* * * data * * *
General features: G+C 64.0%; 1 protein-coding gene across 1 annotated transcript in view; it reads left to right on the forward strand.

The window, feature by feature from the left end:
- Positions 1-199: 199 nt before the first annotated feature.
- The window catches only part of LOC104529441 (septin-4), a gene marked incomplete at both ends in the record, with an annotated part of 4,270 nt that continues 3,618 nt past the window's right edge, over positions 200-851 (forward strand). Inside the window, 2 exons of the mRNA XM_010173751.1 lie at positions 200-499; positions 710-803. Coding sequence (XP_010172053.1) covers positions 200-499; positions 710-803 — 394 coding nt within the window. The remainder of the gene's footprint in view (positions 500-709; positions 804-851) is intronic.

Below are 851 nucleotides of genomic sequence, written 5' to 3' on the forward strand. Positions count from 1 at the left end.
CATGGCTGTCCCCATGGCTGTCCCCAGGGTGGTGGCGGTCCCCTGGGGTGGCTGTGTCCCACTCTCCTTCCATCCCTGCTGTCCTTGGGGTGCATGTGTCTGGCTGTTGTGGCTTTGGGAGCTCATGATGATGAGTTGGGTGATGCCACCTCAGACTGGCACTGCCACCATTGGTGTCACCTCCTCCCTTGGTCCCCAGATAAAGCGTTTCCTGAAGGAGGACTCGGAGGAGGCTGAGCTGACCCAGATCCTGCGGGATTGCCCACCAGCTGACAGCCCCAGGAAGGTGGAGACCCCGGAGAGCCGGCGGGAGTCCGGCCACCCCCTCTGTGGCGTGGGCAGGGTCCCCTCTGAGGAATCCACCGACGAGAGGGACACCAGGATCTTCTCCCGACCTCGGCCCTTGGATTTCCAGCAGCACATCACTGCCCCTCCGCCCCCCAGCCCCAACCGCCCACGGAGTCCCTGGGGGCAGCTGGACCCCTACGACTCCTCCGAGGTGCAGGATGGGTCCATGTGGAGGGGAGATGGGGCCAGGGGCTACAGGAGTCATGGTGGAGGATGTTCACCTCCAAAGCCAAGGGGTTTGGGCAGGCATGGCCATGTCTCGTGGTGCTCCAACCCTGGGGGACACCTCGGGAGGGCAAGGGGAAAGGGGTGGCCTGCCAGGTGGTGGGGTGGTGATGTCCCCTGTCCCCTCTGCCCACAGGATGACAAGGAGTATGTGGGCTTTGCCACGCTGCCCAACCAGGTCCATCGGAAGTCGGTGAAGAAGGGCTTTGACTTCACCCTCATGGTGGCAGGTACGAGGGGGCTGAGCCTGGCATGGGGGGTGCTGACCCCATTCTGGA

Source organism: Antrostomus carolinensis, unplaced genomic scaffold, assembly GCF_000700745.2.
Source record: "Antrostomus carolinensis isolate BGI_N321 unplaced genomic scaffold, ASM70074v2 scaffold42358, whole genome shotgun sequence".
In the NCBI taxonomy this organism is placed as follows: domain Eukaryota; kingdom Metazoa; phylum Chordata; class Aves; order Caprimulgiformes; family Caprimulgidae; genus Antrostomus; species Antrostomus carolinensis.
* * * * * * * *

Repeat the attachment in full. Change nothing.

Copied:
General features: G+C 64.0%; 1 protein-coding gene across 1 annotated transcript in view; it reads left to right on the forward strand.

The window, feature by feature from the left end:
- Positions 1-199: 199 nt before the first annotated feature.
- The window catches only part of LOC104529441 (septin-4), a gene marked incomplete at both ends in the record, with an annotated part of 4,270 nt that continues 3,618 nt past the window's right edge, over positions 200-851 (forward strand). Inside the window, 2 exons of the mRNA XM_010173751.1 lie at positions 200-499; positions 710-803. Coding sequence (XP_010172053.1) covers positions 200-499; positions 710-803 — 394 coding nt within the window. The remainder of the gene's footprint in view (positions 500-709; positions 804-851) is intronic.

Below are 851 nucleotides of genomic sequence, written 5' to 3' on the forward strand. Positions count from 1 at the left end.
CATGGCTGTCCCCATGGCTGTCCCCAGGGTGGTGGCGGTCCCCTGGGGTGGCTGTGTCCCACTCTCCTTCCATCCCTGCTGTCCTTGGGGTGCATGTGTCTGGCTGTTGTGGCTTTGGGAGCTCATGATGATGAGTTGGGTGATGCCACCTCAGACTGGCACTGCCACCATTGGTGTCACCTCCTCCCTTGGTCCCCAGATAAAGCGTTTCCTGAAGGAGGACTCGGAGGAGGCTGAGCTGACCCAGATCCTGCGGGATTGCCCACCAGCTGACAGCCCCAGGAAGGTGGAGACCCCGGAGAGCCGGCGGGAGTCCGGCCACCCCCTCTGTGGCGTGGGCAGGGTCCCCTCTGAGGAATCCACCGACGAGAGGGACACCAGGATCTTCTCCCGACCTCGGCCCTTGGATTTCCAGCAGCACATCACTGCCCCTCCGCCCCCCAGCCCCAACCGCCCACGGAGTCCCTGGGGGCAGCTGGACCCCTACGACTCCTCCGAGGTGCAGGATGGGTCCATGTGGAGGGGAGATGGGGCCAGGGGCTACAGGAGTCATGGTGGAGGATGTTCACCTCCAAAGCCAAGGGGTTTGGGCAGGCATGGCCATGTCTCGTGGTGCTCCAACCCTGGGGGACACCTCGGGAGGGCAAGGGGAAAGGGGTGGCCTGCCAGGTGGTGGGGTGGTGATGTCCCCTGTCCCCTCTGCCCACAGGATGACAAGGAGTATGTGGGCTTTGCCACGCTGCCCAACCAGGTCCATCGGAAGTCGGTGAAGAAGGGCTTTGACTTCACCCTCATGGTGGCAGGTACGAGGGGGCTGAGCCTGGCATGGGGGGTGCTGACCCCATTCTGGA

Source organism: Antrostomus carolinensis, unplaced genomic scaffold, assembly GCF_000700745.2.
Source record: "Antrostomus carolinensis isolate BGI_N321 unplaced genomic scaffold, ASM70074v2 scaffold42358, whole genome shotgun sequence".
In the NCBI taxonomy this organism is placed as follows: domain Eukaryota; kingdom Metazoa; phylum Chordata; class Aves; order Caprimulgiformes; family Caprimulgidae; genus Antrostomus; species Antrostomus carolinensis.